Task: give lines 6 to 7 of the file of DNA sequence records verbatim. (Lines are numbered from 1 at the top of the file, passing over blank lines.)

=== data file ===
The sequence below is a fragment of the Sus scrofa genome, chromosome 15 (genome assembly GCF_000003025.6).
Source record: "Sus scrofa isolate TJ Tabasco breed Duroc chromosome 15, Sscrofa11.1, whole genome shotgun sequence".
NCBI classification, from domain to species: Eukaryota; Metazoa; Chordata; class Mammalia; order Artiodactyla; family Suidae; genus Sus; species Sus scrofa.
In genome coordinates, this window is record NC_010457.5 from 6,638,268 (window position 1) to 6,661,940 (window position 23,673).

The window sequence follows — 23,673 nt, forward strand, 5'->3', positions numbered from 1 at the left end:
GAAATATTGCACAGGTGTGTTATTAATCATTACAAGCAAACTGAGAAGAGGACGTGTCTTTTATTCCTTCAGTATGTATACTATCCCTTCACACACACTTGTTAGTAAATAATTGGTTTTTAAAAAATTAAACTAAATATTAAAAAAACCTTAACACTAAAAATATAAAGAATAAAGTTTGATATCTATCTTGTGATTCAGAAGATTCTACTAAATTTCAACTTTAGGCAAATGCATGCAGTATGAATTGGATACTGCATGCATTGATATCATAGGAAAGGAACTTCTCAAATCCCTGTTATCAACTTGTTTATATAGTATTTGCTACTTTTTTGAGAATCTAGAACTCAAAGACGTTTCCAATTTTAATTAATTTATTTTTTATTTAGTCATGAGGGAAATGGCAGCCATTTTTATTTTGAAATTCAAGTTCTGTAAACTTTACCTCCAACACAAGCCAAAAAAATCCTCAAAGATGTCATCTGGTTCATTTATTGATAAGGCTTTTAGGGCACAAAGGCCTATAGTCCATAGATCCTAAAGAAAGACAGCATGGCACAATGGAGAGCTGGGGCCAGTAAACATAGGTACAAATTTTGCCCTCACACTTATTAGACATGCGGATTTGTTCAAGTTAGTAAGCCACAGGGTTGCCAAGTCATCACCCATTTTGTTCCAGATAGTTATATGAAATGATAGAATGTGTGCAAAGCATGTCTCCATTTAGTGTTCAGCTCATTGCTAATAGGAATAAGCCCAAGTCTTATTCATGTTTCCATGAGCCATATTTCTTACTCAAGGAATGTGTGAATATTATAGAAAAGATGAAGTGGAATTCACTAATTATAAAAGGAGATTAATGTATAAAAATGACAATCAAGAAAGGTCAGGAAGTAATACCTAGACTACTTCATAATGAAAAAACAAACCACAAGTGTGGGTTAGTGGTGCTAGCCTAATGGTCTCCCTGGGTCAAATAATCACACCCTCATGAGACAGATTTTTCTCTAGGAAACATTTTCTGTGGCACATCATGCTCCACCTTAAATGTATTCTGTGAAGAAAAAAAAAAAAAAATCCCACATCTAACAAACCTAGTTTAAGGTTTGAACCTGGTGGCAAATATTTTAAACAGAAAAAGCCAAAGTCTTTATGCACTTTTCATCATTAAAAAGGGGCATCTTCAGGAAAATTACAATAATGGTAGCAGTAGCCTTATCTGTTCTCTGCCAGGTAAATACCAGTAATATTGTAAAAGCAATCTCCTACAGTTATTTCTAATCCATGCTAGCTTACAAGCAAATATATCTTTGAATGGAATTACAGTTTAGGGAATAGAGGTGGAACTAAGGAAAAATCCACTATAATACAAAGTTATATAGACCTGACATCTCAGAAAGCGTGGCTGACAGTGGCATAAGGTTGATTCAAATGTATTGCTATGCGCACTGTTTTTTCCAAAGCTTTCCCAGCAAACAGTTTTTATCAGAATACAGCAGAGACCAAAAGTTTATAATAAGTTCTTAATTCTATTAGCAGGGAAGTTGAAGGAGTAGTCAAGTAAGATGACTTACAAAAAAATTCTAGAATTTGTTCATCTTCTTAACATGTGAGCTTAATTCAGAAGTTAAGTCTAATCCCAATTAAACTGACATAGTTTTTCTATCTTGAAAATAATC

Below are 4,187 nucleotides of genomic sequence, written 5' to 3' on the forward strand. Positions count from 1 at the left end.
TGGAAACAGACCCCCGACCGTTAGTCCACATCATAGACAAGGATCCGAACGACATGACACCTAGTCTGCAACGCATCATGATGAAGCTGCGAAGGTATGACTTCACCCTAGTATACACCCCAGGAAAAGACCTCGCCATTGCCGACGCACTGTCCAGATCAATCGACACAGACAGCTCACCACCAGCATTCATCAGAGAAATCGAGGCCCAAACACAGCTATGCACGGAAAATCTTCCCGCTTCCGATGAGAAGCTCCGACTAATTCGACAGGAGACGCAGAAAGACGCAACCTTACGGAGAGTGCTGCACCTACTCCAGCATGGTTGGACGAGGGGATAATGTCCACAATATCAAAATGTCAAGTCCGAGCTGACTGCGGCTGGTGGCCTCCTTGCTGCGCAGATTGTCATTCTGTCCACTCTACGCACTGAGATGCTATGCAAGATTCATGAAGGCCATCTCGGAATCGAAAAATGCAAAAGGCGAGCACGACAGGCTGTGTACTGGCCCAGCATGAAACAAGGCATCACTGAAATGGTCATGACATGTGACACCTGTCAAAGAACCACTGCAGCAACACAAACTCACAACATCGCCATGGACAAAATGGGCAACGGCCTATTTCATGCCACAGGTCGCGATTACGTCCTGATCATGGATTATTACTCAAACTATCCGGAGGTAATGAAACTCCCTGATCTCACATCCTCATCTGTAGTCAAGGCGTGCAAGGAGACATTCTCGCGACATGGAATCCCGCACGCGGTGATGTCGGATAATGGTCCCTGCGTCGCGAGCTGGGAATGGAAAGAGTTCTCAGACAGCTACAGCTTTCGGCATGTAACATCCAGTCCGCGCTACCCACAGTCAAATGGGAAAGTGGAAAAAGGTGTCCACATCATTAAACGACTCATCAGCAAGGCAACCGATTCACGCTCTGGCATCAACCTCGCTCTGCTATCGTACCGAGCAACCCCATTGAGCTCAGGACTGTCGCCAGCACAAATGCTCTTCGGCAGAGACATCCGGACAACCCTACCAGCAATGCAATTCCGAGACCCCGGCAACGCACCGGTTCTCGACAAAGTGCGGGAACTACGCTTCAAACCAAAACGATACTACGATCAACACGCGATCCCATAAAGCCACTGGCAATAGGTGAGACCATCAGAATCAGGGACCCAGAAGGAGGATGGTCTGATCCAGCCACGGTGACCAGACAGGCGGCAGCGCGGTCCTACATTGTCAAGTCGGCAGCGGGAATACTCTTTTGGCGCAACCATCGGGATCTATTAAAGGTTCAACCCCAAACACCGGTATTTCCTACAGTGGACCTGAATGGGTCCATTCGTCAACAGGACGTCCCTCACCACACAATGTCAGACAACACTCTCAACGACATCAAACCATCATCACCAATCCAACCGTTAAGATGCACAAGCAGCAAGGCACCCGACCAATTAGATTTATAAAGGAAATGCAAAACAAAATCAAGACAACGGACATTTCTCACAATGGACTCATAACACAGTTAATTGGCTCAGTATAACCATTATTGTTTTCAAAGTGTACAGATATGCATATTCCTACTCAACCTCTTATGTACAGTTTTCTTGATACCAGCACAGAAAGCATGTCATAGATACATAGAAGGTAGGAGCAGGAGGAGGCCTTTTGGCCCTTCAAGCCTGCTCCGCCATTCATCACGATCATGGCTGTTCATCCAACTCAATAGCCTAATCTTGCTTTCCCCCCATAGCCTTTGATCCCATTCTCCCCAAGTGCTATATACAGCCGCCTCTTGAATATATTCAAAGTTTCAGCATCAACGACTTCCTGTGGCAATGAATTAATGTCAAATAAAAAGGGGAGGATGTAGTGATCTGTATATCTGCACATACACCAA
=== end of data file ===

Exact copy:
GAAATATTGCACAGGTGTGTTATTAATCATTACAAGCAAACTGAGAAGAGGACGTGTCTTTTATTCCTTCAGTATGTATACTATCCCTTCACACACACTTGTTAGTAAATAATTGGTTTTTAAAAAATTAAACTAAATATTAAAAAAACCTTAACACTAAAAATATAAAGAATAAAGTTTGATATCTATCTTGTGATTCAGAAGATTCTACTAAATTTCAACTTTAGGCAAATGCATGCAGTATGAATTGGATACTGCATGCATTGATATCATAGGAAAGGAACTTCTCAAATCCCTGTTATCAACTTGTTTATATAGTATTTGCTACTTTTTTGAGAATCTAGAACTCAAAGACGTTTCCAATTTTAATTAATTTATTTTTTATTTAGTCATGAGGGAAATGGCAGCCATTTTTATTTTGAAATTCAAGTTCTGTAAACTTTACCTCCAACACAAGCCAAAAAAATCCTCAAAGATGTCATCTGGTTCATTTATTGATAAGGCTTTTAGGGCACAAAGGCCTATAGTCCATAGATCCTAAAGAAAGACAGCATGGCACAATGGAGAGCTGGGGCCAGTAAACATAGGTACAAATTTTGCCCTCACACTTATTAGACATGCGGATTTGTTCAAGTTAGTAAGCCACAGGGTTGCCAAGTCATCACCCATTTTGTTCCAGATAGTTATATGAAATGATAGAATGTGTGCAAAGCATGTCTCCATTTAGTGTTCAGCTCATTGCTAATAGGAATAAGCCCAAGTCTTATTCATGTTTCCATGAGCCATATTTCTTACTCAAGGAATGTGTGAATATTATAGAAAAGATGAAGTGGAATTCACTAATTATAAAAGGAGATTAATGTATAAAAATGACAATCAAGAAAGGTCAGGAAGTAATACCTAGACTACTTCATAATGAAAAAACAAACCACAAGTGTGGGTTAGTGGTGCTAGCCTAATGGTCTCCCTGGGTCAAATAATCACACCCTCATGAGACAGATTTTTCTCTAGGAAACATTTTCTGTGGCACATCATGCTCCACCTTAAATGTATTCTGTGAAGAAAAAAAAAAAAAAATCCCACATCTAACAAACCTAGTTTAAGGTTTGAACCTGGTGGCAAATATTTTAAACAGAAAAAGCCAAAGTCTTTATGCACTTTTCATCATTAAAAAGGGGCATCTTCAGGAAAATTACAATAATGGTAGCAGTAGCCTTATCTGTTCTCTGCCAGGTAAATACCAGTAATATTGTAAAAGCAATCTCCTACAGTTATTTCTAATCCATGCTAGCTTACAAGCAAATATATCTTTGAATGGAATTACAGTTTAGGGAATAGAGGTGGAACTAAGGAAAAATCCACTATAATACAAAGTTATATAGACCTGACATCTCAGAAAGCGTGGCTGACAGTGGCATAAGGTTGATTCAAATGTATTGCTATGCGCACTGTTTTTTCCAAAGCTTTCCCAGCAAACAGTTTTTATCAGAATACAGCAGAGACCAAAAGTTTATAATAAGTTCTTAATTCTATTAGCAGGGAAGTTGAAGGAGTAGTCAAGTAAGATGACTTACAAAAAAATTCTAGAATTTGTTCATCTTCTTAACATGTGAGCTTAATTCAGAAGTTAAGTCTAATCCCAATTAAACTGACATAGTTTTTCTATCTTGAAAATAATC

Below are 4,187 nucleotides of genomic sequence, written 5' to 3' on the forward strand. Positions count from 1 at the left end.